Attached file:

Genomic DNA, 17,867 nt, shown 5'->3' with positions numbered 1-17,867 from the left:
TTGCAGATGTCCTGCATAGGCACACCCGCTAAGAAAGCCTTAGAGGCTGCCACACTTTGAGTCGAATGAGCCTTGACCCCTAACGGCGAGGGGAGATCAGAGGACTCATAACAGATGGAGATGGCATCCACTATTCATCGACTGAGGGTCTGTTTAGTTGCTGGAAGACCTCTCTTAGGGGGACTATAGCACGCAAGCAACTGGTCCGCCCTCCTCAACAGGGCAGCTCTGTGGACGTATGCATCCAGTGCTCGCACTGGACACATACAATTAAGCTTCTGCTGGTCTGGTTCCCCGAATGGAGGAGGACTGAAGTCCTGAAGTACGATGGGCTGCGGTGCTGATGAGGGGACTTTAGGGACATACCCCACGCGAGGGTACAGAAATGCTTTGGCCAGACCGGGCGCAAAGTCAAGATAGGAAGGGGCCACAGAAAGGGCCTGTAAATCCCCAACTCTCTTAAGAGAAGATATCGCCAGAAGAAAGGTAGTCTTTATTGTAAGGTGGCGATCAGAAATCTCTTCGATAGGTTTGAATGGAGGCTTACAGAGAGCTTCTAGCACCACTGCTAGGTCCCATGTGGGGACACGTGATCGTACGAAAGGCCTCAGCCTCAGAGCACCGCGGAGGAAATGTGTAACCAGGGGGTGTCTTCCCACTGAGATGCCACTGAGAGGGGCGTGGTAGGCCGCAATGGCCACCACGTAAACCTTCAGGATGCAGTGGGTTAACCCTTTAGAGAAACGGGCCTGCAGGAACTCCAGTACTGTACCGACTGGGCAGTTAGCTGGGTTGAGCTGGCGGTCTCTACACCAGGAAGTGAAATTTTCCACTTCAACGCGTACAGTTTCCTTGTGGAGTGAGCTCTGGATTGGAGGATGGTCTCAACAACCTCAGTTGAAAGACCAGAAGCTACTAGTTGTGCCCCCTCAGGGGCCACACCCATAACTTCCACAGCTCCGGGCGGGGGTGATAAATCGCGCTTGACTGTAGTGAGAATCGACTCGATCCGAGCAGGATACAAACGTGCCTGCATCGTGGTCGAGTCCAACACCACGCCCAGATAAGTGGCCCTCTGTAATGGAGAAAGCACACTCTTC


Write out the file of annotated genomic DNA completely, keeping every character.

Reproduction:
Genomic DNA, 17,867 nt, shown 5'->3' with positions numbered 1-17,867 from the left:
TTGCAGATGTCCTGCATAGGCACACCCGCTAAGAAAGCCTTAGAGGCTGCCACACTTTGAGTCGAATGAGCCTTGACCCCTAACGGCGAGGGGAGATCAGAGGACTCATAACAGATGGAGATGGCATCCACTATTCATCGACTGAGGGTCTGTTTAGTTGCTGGAAGACCTCTCTTAGGGGGACTATAGCACGCAAGCAACTGGTCCGCCCTCCTCAACAGGGCAGCTCTGTGGACGTATGCATCCAGTGCTCGCACTGGACACATACAATTAAGCTTCTGCTGGTCTGGTTCCCCGAATGGAGGAGGACTGAAGTCCTGAAGTACGATGGGCTGCGGTGCTGATGAGGGGACTTTAGGGACATACCCCACGCGAGGGTACAGAAATGCTTTGGCCAGACCGGGCGCAAAGTCAAGATAGGAAGGGGCCACAGAAAGGGCCTGTAAATCCCCAACTCTCTTAAGAGAAGATATCGCCAGAAGAAAGGTAGTCTTTATTGTAAGGTGGCGATCAGAAATCTCTTCGATAGGTTTGAATGGAGGCTTACAGAGAGCTTCTAGCACCACTGCTAGGTCCCATGTGGGGACACGTGATCGTACGAAAGGCCTCAGCCTCAGAGCACCGCGGAGGAAATGTGTAACCAGGGGGTGTCTTCCCACTGAGATGCCACTGAGAGGGGCGTGGTAGGCCGCAATGGCCACCACGTAAACCTTCAGGATGCAGTGGGTTAACCCTTTAGAGAAACGGGCCTGCAGGAACTCCAGTACTGTACCGACTGGGCAGTTAGCTGGGTTGAGCTGGCGGTCTCTACACCAGGAAGTGAAATTTTCCACTTCAACGCGTACAGTTTCCTTGTGGAGTGAGCTCTGGATTGGAGGATGGTCTCAACAACCTCAGTTGAAAGACCAGAAGCTACTAGTTGTGCCCCCTCAGGGGCCACACCCATAACTTCCACAGCTCCGGGCGGGGGTGATAAATCGCGCTTGACTGTAGTGAGAATCGACTCGATCCGAGCAGGATACAAACGTGCCTGCATCGTGGTCGAGTCCAACACCACGCCCAGATAAGTGGCCCTCTGTAATGGAGAAAGCACACTCTTC